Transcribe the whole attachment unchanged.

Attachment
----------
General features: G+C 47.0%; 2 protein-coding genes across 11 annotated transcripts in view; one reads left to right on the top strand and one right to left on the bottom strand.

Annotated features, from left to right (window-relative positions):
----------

General features: G+C 47.0%; 2 protein-coding genes across 11 annotated transcripts in view; one reads left to right on the top strand and one right to left on the bottom strand.

Annotated features, from left to right (window-relative positions):